When people take to the streets to protest high prices and tax increases, their message doesn’t usually resonate beyond their country’s borders. But when the protests erupt in a country like Jordan, in the heart of the Middle East, they are an uncomfortable reminder to the region, and the world, of the kingdom’s vulnerability and its importance in preserving regional stability.
The protests started last week in Amman, and they quickly took on a life of their own, expanding well beyond the capital and drawing support from across society—a sign that their objective of drawing attention to economic hardships resonated deeply among Jordanians. Demonstrators focused primarily on a just-introduced draft law that raises taxes, part of an effort to follow the direction of the International Monetary Fund, which has loaned money to Jordan to keep its listing economy afloat. The demonstrations were called by a wide-ranging collection of professional organizations and joined by student groups. They brought out thousands of middle-class Jordanians in the night hours after the Ramadan fast, who demanded that the government scrap the austerity plans, despite a crushing debt load that is swallowing increasingly large chunks of the national budget.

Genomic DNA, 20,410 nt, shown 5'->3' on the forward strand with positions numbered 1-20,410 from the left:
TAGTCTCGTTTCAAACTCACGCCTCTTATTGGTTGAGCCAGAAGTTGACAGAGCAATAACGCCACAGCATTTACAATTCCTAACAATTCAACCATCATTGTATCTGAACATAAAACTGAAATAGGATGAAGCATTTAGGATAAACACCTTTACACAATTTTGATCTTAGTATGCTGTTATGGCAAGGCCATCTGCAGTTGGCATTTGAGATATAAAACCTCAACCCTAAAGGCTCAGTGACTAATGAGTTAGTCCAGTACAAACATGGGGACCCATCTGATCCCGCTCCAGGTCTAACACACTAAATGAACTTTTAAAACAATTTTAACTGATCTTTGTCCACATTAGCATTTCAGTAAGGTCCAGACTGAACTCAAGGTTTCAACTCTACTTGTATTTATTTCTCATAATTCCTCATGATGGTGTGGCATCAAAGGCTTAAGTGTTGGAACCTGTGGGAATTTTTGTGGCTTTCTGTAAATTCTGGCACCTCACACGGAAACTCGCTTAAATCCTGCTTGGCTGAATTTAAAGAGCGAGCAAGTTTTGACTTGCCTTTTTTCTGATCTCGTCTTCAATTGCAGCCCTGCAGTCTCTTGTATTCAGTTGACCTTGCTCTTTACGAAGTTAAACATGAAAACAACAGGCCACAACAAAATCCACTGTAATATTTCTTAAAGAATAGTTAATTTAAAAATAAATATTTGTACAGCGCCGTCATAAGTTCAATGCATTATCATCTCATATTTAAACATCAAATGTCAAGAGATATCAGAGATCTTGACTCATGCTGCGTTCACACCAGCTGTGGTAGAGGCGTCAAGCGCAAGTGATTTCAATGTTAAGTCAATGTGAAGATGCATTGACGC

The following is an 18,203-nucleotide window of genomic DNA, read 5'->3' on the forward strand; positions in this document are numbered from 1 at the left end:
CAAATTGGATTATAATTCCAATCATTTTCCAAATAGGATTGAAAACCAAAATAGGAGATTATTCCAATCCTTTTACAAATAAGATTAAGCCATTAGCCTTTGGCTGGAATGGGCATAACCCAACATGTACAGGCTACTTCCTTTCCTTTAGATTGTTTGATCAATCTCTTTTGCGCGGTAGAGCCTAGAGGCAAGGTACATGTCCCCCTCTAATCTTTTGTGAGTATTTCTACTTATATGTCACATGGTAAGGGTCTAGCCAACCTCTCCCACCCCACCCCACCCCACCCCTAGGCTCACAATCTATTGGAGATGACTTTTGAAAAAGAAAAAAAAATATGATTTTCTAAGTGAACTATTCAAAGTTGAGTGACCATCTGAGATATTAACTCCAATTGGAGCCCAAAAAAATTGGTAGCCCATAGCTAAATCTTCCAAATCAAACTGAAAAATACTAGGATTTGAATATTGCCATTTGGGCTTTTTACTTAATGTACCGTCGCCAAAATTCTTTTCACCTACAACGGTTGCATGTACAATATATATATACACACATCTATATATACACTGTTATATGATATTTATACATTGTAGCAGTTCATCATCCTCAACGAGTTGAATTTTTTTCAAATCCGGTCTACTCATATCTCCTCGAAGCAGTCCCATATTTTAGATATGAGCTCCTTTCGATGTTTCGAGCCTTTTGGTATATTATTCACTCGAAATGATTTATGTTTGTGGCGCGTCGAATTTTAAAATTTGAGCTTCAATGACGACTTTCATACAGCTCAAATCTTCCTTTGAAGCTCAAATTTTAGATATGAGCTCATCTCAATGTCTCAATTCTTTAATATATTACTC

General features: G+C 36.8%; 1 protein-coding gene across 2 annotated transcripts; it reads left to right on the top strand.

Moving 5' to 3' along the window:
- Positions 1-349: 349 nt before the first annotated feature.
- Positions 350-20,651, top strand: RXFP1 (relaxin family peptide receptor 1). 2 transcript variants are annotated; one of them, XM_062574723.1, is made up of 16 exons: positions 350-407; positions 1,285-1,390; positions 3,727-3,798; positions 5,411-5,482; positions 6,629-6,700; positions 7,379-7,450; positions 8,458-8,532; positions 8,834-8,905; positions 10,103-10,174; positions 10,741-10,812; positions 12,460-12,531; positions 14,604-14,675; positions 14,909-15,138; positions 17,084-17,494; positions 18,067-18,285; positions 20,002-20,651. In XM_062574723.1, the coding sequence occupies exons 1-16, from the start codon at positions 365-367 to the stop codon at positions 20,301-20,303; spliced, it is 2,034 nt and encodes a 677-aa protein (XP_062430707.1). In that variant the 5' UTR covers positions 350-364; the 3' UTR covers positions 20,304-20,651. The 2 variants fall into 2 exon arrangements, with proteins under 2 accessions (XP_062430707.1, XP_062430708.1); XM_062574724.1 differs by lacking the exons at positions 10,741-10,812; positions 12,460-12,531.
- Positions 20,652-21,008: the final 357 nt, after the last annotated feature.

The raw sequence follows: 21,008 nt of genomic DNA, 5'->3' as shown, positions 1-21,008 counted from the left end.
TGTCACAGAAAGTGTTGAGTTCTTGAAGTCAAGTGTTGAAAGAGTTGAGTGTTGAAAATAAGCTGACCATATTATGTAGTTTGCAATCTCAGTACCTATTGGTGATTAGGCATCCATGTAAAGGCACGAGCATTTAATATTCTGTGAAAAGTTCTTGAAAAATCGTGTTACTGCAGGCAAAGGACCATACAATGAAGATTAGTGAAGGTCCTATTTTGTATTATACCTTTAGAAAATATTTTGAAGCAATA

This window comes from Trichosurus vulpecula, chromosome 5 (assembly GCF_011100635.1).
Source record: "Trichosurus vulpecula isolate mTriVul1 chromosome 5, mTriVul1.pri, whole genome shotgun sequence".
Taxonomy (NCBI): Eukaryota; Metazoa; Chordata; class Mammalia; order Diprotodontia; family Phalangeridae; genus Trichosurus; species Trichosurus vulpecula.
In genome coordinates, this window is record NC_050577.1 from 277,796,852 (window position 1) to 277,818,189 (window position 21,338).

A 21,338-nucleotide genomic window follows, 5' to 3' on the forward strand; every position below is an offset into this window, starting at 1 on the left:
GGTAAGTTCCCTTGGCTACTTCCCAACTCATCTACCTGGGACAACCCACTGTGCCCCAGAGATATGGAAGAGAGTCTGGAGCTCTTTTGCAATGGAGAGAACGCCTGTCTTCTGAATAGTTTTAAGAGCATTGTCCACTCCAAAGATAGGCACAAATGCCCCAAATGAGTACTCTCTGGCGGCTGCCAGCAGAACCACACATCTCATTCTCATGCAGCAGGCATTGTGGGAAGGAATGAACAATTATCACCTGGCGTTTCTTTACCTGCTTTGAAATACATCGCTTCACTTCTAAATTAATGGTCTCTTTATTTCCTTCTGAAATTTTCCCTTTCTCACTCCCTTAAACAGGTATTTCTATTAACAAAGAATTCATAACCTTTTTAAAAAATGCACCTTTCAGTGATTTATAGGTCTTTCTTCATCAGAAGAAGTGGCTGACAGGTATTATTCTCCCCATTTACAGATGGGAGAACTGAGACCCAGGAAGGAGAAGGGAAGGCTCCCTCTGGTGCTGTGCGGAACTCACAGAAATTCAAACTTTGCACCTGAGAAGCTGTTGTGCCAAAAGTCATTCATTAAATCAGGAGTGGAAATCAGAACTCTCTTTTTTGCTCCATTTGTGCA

The massive crowds, some of the largest in recent memory in Jordan, are a sudden reminder of the limits of King Abdullah’s power and the simmering challenges to the country’s stability. Over the years, the Hashemite kingdom has contended with demands for democratization, ideological extremism, and demographic challenges from both Jordan’s large Palestinian population and the recent influx of more than a million Syrian refugees. But the economy has been Jordan’s most persistent weakness.